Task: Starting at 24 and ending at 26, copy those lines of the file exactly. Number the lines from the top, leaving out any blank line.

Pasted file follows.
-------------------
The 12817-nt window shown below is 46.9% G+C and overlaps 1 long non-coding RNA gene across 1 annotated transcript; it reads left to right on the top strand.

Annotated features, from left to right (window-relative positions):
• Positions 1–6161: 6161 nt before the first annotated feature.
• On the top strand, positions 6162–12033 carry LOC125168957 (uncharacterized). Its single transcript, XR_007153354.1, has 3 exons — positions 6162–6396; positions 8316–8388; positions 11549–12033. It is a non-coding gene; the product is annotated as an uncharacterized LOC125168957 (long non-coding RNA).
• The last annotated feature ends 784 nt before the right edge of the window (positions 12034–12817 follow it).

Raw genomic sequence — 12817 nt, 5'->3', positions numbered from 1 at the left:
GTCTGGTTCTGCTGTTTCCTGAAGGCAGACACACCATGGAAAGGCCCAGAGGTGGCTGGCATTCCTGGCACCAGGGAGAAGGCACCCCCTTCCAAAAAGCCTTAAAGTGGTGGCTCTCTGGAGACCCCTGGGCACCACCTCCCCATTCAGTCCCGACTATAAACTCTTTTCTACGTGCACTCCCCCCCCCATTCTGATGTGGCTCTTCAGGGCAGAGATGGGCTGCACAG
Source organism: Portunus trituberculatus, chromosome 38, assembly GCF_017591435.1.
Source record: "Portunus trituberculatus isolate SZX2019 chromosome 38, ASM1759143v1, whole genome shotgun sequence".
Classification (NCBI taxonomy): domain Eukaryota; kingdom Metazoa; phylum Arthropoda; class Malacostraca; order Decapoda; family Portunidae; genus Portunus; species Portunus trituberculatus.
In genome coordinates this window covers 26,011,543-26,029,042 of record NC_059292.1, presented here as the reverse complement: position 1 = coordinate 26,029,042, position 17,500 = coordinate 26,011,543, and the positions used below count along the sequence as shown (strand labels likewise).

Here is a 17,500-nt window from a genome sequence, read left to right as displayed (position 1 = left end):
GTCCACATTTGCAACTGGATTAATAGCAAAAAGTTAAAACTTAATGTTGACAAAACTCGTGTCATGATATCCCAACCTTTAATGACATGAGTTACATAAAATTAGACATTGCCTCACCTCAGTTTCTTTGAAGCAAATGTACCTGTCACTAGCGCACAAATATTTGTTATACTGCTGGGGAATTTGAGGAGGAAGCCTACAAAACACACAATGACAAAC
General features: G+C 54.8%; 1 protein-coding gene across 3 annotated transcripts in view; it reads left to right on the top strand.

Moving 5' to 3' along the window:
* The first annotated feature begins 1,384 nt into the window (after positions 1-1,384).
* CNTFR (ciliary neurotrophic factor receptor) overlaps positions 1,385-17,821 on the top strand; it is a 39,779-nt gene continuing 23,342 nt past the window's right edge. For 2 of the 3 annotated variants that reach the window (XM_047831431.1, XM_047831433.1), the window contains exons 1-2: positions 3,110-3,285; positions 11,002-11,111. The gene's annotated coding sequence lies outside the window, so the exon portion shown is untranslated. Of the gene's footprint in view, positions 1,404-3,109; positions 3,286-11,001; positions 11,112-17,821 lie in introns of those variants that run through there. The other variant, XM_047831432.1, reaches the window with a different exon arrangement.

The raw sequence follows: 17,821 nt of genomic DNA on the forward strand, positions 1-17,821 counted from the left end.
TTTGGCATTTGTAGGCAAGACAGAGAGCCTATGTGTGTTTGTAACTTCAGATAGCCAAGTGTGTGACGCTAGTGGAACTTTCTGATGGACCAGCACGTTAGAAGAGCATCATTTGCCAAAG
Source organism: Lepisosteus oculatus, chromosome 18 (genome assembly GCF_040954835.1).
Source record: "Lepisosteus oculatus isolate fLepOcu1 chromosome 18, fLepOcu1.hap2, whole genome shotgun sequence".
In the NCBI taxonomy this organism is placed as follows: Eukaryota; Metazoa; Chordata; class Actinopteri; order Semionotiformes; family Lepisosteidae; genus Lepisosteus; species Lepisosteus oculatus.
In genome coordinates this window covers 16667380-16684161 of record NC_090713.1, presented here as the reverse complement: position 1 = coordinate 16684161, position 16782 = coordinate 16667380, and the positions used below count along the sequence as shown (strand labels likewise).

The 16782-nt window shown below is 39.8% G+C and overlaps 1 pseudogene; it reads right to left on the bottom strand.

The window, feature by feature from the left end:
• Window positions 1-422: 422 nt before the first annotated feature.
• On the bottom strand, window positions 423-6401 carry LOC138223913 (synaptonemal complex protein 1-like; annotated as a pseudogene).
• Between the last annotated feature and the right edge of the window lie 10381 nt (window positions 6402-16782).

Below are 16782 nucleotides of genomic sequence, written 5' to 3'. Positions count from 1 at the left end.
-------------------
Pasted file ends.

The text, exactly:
The 16782-nt window shown below is 39.8% G+C and overlaps 1 pseudogene; it reads right to left on the bottom strand.

The window, feature by feature from the left end:
• Window positions 1-422: 422 nt before the first annotated feature.